Parkdale Walk OR Parkdale Alleyways

Sadly, no one was able to answer the question I posed in my outing summery of the Parkdale outing for a free drink. The definition of a gladstone is a suite case with flexible sides on a ridged frame that opens flat into two compartments. Neither Pam nor Joanne won a free drink. Sorry guys. Joanne should, however, get brownie points for doing research on the history of the neighbourhood. Not only did she do the research, but brought a print out in a file folder.

According to Wikipedia Parkdale has a riches to rags story. Some of the most prominent families and what would be founders of Toronto lived here. However, the thing that’s causing so much headache and debate today was the neighbourhoods destruction in 1955. The Gardner Express. What we’re seeing now with condo’s happened then with block apartment buildings. Hundreds of homes were destroyed. And now the neighbourhood is no longer well to-do, but house working class families and new-comers to Canada. Although condos’s and new townhouses in this area are starting to be built up, it will take time for the area to become gentrified again.

We started a little too far east, but made our way west through side streets but found interesting alley ways that seemed to have the most interesting textures on fences, garages, garage doors and stone walls. I recommend to anyone to keep a folder of textures for any future Photoshop projects.

Something we’ve noticed was how neat and tidy these alleys were; not an inch of graffiti to be seen. There were however, dilapidated sheds that stuck out like a sore thumb among otherwise pristine properties. There was only one or two sad streets in need of the love and attention for someone to spruce up a house here and there. Parkdale is no longer what it was. It’s come a long way over the years. After I had a call from one of our clients who still believed Parkdale was still populated with druggies, I was even more interested in seeing the neighbourhood. I was quite delighted with it. Nestled in itself behind the train tracks divided from the hustle and bustle of Queen St.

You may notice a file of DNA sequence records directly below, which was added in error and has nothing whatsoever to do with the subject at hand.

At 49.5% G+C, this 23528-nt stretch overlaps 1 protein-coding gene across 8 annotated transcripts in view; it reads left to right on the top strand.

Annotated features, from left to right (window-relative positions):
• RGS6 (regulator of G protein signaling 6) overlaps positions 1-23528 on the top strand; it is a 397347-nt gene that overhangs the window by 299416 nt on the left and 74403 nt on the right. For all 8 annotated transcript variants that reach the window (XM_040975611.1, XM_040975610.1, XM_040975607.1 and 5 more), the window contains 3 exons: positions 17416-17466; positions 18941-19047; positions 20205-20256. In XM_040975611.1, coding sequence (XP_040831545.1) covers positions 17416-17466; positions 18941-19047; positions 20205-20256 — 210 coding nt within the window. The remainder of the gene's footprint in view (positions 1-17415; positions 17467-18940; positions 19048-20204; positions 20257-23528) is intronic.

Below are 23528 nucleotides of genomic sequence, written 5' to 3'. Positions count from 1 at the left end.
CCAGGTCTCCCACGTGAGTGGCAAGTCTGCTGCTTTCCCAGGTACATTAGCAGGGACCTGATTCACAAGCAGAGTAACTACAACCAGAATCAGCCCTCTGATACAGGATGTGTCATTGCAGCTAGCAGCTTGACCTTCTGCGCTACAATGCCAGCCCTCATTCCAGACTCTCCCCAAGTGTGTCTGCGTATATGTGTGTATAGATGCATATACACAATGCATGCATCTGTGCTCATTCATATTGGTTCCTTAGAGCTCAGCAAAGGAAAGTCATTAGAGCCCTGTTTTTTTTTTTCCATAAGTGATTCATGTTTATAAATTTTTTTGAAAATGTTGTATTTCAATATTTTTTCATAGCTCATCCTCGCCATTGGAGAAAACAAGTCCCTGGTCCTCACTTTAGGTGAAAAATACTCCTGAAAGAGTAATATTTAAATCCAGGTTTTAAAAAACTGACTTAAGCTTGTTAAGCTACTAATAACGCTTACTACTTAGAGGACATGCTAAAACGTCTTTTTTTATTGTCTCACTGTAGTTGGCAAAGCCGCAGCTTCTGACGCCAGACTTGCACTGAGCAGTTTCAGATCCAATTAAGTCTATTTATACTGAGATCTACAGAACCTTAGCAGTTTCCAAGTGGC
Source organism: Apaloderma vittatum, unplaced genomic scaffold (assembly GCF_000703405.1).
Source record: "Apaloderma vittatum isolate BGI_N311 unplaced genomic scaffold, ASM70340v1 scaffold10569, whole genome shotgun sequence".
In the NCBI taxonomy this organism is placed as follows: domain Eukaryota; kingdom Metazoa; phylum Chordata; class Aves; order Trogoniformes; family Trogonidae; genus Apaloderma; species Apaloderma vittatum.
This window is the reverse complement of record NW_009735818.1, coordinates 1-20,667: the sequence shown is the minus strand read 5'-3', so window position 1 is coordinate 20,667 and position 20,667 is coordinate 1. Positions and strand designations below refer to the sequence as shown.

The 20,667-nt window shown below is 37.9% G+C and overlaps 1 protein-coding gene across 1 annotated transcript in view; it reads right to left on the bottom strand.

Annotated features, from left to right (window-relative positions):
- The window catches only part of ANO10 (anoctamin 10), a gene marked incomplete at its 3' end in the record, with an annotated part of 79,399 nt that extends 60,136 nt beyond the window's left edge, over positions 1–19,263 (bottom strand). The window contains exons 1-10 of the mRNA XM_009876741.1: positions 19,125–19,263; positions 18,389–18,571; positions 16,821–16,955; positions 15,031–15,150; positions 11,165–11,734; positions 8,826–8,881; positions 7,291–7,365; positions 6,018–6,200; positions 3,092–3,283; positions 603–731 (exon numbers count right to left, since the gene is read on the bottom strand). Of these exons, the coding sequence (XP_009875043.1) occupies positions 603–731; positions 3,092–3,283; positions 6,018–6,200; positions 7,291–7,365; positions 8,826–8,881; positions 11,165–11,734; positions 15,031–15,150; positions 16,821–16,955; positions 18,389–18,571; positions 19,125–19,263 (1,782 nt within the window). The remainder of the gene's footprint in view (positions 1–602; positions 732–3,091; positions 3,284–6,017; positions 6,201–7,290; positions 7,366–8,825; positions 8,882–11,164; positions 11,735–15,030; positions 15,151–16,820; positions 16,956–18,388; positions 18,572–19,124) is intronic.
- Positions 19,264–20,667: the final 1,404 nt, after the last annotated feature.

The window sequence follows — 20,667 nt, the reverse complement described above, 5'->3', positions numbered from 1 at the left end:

We went into two vintage stores. One of which Pam was saying went downhill in the past three months. She said it use to be so organized. Now there were items in the isles. There was no rhyme or reason to anything. The second was full of stuff. Though I was disappointed with the lack of frilly dresses. Perhaps they were downstairs with the bolts of fabric I purposefully for another day when I had more time to look.

For lunch, Pam suggested as Tibetan restaurant. There was one that I ate at twice before called Tibetan House or something like that, but we say a cute little yellow place that served both Indian and Tibetan cuisine, so we decided to try that. We ordered four dishes to try between us. A veggie fried noodle dish, spicy pork, a beef soup, steamed beef dumplings, and our waiter gave us a free dish of rice to sooth the spicy food.

Every dish was quite different in taste and all very delicious. Our waiter was telling us the traditional meat was Yak. But since there is only one at the Toronto Zoo, and it would be expensive to import otherwise; what dishes would be yak are make with pork instead. I would defiantly eat there again. If you’re looking for something different, try Om Restaurant.

Although it was cold and blustery, and starting to rain, we decided to check out a lush community garden and another alley. One so different from the others we came from; it was an extension of Graffiti Alley, but further west at Roncesvalles. There were a few fantastic sections, my favorite, a wall painted in multiple shades of green with vines hanging over it. I’d call it the Hanging Garden, but the feeling was nothing like the movie. These graffiti artists are amazing!

On the way home there was much debate about going to Nuit Blanch that night. I don’t think anyone of us made it. We’ve endured the chill of the days wind, but I we shivered at the thought of how cold it would be that night.

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